Significantly, it is not the lyrics to this rousing march that Philipsz sings to commemorate Albert Parsons and other men who died for their cause. Rather, she chose “Annie Laurie,” the Scottish love ballad that, according to lore, was the song sung by Parsons in his jail cell the night before he was hanged. Philipsz’s spare a cappella version is slow and mournful, and is followed by a period of silence. Although no sound is heard, something else is made visible: lines of text. Excerpts from a poem written in honor of Parsons and his comrades by the anarchist poet Voltairine de Cleyre are projected on a black screen:
I am not dead – I am not dead
I live a life intense, divine
Yours be the days forever fled
But all the morrows shall be mine
De Cleyre’s poetic verses echo the words that were reportedly shouted by August Spies in the moments before he was hung alongside Albert Parsons and two other men: “The time will come when our silence will be more powerful than the voices you strangle today!”
Philipsz’s silences speak volumes. Through her use of silent moments and lengthy pauses between different “movements,” the truly sculptural nature of her sound work is revealed. Philipsz uses silence as the aural counterpart to negative space – those moments without sound or voice add shade and contour to the space itself, and silence also provides space for us to imagine the inner lives of the people she references.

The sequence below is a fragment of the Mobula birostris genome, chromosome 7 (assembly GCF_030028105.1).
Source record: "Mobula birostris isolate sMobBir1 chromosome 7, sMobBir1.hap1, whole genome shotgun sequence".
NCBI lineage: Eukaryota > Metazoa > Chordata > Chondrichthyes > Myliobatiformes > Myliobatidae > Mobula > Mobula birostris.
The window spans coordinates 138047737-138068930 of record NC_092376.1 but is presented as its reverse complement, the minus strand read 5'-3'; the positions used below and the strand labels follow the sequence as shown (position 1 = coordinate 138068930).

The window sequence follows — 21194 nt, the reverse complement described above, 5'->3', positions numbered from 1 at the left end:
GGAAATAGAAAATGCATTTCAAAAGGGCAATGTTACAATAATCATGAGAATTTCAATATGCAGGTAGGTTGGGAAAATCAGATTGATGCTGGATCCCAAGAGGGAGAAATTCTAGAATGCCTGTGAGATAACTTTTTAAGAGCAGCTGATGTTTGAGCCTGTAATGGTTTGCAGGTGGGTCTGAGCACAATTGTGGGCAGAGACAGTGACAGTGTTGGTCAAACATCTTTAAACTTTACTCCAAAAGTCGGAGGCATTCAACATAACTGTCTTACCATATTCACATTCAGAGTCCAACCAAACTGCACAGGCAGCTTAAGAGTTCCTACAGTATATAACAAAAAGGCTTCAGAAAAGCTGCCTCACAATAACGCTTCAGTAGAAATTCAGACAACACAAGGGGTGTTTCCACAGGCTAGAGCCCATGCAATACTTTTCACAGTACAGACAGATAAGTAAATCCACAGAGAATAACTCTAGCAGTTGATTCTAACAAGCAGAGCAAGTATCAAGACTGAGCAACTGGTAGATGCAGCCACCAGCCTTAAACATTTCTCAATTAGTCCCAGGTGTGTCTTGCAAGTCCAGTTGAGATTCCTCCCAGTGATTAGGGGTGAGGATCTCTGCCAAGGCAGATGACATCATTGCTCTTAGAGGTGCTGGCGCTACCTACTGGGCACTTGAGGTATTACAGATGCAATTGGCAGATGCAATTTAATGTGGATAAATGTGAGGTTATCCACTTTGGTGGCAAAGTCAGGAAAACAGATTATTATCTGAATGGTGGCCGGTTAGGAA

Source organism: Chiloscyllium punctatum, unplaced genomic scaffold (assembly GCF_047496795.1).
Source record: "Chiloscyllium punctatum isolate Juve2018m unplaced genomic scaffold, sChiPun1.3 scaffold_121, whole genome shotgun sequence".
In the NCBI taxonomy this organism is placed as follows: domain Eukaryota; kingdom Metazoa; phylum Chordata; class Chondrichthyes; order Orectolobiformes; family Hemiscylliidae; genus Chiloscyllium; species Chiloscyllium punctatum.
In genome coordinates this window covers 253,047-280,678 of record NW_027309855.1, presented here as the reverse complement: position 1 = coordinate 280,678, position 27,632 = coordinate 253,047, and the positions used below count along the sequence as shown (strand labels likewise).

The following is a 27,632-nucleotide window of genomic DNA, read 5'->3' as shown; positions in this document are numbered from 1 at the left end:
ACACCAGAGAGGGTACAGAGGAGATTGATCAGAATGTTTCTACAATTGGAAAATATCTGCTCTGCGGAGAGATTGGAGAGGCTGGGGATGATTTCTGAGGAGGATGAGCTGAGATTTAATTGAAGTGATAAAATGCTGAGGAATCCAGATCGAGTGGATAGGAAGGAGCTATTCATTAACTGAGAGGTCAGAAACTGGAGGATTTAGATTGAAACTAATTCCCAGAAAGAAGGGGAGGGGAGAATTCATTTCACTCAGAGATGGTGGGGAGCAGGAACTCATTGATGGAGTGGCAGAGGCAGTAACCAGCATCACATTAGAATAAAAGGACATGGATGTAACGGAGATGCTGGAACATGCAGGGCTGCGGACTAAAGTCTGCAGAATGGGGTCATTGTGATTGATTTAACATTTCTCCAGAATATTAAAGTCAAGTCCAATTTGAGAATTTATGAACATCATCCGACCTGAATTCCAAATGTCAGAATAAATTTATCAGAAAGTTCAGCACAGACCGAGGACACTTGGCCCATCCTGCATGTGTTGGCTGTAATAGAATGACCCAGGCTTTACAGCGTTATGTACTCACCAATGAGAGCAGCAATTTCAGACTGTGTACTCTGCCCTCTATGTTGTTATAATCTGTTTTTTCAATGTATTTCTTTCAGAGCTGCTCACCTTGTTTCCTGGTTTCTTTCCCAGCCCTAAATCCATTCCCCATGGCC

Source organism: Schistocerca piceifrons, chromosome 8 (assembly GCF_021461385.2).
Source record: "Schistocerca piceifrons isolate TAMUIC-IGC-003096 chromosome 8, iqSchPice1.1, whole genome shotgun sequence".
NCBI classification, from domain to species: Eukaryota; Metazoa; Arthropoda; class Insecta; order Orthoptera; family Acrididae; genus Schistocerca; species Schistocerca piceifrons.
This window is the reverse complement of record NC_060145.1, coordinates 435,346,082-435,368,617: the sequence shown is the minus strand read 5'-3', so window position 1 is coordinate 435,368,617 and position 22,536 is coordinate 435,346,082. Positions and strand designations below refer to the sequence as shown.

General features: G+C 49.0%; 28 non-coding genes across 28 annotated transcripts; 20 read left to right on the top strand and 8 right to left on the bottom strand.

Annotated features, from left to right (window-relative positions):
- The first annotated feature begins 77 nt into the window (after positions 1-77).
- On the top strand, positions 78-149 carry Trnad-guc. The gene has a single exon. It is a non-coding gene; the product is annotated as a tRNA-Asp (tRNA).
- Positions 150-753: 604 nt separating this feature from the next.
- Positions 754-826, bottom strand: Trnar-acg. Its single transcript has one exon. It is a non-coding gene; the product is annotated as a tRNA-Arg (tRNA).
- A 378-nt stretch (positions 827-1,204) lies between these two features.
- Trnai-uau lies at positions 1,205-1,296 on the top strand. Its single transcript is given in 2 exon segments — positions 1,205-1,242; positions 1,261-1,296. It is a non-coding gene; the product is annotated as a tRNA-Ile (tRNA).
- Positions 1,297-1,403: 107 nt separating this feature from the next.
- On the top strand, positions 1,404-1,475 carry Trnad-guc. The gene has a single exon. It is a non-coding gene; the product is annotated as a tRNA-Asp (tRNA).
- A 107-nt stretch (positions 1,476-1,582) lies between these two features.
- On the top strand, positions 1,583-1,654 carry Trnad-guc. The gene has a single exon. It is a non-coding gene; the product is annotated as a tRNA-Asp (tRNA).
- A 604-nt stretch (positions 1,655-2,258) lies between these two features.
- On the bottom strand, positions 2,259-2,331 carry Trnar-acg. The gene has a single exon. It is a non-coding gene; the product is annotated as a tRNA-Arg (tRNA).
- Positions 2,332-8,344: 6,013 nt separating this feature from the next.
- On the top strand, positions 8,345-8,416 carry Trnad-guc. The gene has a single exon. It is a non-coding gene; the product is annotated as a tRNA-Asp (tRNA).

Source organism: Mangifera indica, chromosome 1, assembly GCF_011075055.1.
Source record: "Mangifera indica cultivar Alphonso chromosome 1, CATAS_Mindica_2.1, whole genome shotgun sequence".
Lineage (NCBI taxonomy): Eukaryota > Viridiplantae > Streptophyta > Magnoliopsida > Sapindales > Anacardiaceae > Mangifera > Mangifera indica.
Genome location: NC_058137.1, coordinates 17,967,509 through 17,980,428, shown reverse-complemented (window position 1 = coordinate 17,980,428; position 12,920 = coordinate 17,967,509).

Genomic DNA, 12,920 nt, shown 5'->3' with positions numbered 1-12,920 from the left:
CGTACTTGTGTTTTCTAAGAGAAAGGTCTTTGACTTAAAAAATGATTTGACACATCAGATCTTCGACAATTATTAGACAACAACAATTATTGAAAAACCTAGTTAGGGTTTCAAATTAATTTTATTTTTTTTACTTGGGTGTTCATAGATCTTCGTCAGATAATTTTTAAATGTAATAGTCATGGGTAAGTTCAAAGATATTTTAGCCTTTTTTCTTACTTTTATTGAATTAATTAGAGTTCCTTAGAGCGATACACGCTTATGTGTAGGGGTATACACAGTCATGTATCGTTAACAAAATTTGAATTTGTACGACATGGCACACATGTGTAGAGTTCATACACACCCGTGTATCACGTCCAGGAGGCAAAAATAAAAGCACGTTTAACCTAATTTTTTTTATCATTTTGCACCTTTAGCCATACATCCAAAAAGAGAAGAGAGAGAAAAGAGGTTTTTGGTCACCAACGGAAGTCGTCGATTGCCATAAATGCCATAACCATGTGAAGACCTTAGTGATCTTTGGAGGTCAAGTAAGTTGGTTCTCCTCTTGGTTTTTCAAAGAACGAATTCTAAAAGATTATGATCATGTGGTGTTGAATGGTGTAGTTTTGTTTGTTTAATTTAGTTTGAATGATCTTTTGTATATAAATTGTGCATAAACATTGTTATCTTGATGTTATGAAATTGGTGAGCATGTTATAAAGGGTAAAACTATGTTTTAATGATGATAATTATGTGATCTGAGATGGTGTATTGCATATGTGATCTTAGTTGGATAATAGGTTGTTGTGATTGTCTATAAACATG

After silence comes Philipsz’s version of Leonard Cohen’s “Who by Fire,” itself a Midrashic rewriting of the Unetaneh Tokef prayer chanted by Jews during Rosh Hashanah and Yom Kippur services. Some say the prayer was composed over 1,000 years ago by Rabbi Amnon of Mainz, Germany, who was martyred after refusing to renounce his faith and convert to Christianity. The Unetaneh Tokef proclaims that in the coming year, some will live and some will die, and calls upon the living to take responsibility for their actions. Cohen’s version adds a haunting last line to the refrain as we realize that the voice of the one who makes this call has become unrecognizable to us: